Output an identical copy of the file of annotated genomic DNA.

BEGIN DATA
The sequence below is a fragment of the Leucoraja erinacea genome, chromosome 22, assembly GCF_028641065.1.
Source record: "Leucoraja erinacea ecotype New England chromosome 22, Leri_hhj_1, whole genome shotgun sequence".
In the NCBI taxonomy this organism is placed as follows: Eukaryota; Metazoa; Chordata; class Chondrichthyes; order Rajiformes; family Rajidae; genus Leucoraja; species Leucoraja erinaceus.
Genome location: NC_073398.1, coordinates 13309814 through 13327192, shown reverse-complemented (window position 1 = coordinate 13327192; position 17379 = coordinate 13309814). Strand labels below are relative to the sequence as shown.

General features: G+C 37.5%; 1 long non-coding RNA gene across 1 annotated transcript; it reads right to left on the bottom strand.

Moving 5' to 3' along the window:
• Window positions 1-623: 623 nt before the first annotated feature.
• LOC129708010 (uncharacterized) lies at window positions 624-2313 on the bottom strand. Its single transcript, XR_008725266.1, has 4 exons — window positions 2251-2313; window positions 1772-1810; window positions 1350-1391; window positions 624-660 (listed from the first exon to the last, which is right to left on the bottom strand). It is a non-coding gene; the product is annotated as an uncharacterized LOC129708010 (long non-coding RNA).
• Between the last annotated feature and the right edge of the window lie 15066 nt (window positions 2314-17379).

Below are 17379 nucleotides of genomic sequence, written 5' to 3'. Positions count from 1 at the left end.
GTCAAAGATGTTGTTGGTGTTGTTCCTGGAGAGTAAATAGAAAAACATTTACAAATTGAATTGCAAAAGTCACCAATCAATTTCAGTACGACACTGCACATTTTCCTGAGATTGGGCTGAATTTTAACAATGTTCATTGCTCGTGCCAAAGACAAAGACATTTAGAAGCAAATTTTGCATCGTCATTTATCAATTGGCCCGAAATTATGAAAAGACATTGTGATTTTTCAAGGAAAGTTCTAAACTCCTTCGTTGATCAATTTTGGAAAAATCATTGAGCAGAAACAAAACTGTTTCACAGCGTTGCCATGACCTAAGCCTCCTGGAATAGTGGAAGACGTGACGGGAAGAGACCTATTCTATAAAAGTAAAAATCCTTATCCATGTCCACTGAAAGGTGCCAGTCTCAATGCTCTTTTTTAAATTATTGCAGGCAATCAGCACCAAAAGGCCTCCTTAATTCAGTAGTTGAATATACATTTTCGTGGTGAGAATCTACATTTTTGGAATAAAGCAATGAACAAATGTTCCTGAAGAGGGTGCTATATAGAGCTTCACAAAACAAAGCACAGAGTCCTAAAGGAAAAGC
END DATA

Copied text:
The sequence below is a fragment of the Leucoraja erinacea genome, chromosome 22, assembly GCF_028641065.1.
Source record: "Leucoraja erinacea ecotype New England chromosome 22, Leri_hhj_1, whole genome shotgun sequence".
In the NCBI taxonomy this organism is placed as follows: Eukaryota; Metazoa; Chordata; class Chondrichthyes; order Rajiformes; family Rajidae; genus Leucoraja; species Leucoraja erinaceus.
Genome location: NC_073398.1, coordinates 13309814 through 13327192, shown reverse-complemented (window position 1 = coordinate 13327192; position 17379 = coordinate 13309814). Strand labels below are relative to the sequence as shown.

General features: G+C 37.5%; 1 long non-coding RNA gene across 1 annotated transcript; it reads right to left on the bottom strand.

Moving 5' to 3' along the window:
• Window positions 1-623: 623 nt before the first annotated feature.
• LOC129708010 (uncharacterized) lies at window positions 624-2313 on the bottom strand. Its single transcript, XR_008725266.1, has 4 exons — window positions 2251-2313; window positions 1772-1810; window positions 1350-1391; window positions 624-660 (listed from the first exon to the last, which is right to left on the bottom strand). It is a non-coding gene; the product is annotated as an uncharacterized LOC129708010 (long non-coding RNA).
• Between the last annotated feature and the right edge of the window lie 15066 nt (window positions 2314-17379).

Below are 17379 nucleotides of genomic sequence, written 5' to 3'. Positions count from 1 at the left end.
GTCAAAGATGTTGTTGGTGTTGTTCCTGGAGAGTAAATAGAAAAACATTTACAAATTGAATTGCAAAAGTCACCAATCAATTTCAGTACGACACTGCACATTTTCCTGAGATTGGGCTGAATTTTAACAATGTTCATTGCTCGTGCCAAAGACAAAGACATTTAGAAGCAAATTTTGCATCGTCATTTATCAATTGGCCCGAAATTATGAAAAGACATTGTGATTTTTCAAGGAAAGTTCTAAACTCCTTCGTTGATCAATTTTGGAAAAATCATTGAGCAGAAACAAAACTGTTTCACAGCGTTGCCATGACCTAAGCCTCCTGGAATAGTGGAAGACGTGACGGGAAGAGACCTATTCTATAAAAGTAAAAATCCTTATCCATGTCCACTGAAAGGTGCCAGTCTCAATGCTCTTTTTTAAATTATTGCAGGCAATCAGCACCAAAAGGCCTCCTTAATTCAGTAGTTGAATATACATTTTCGTGGTGAGAATCTACATTTTTGGAATAAAGCAATGAACAAATGTTCCTGAAGAGGGTGCTATATAGAGCTTCACAAAACAAAGCACAGAGTCCTAAAGGAAAAGC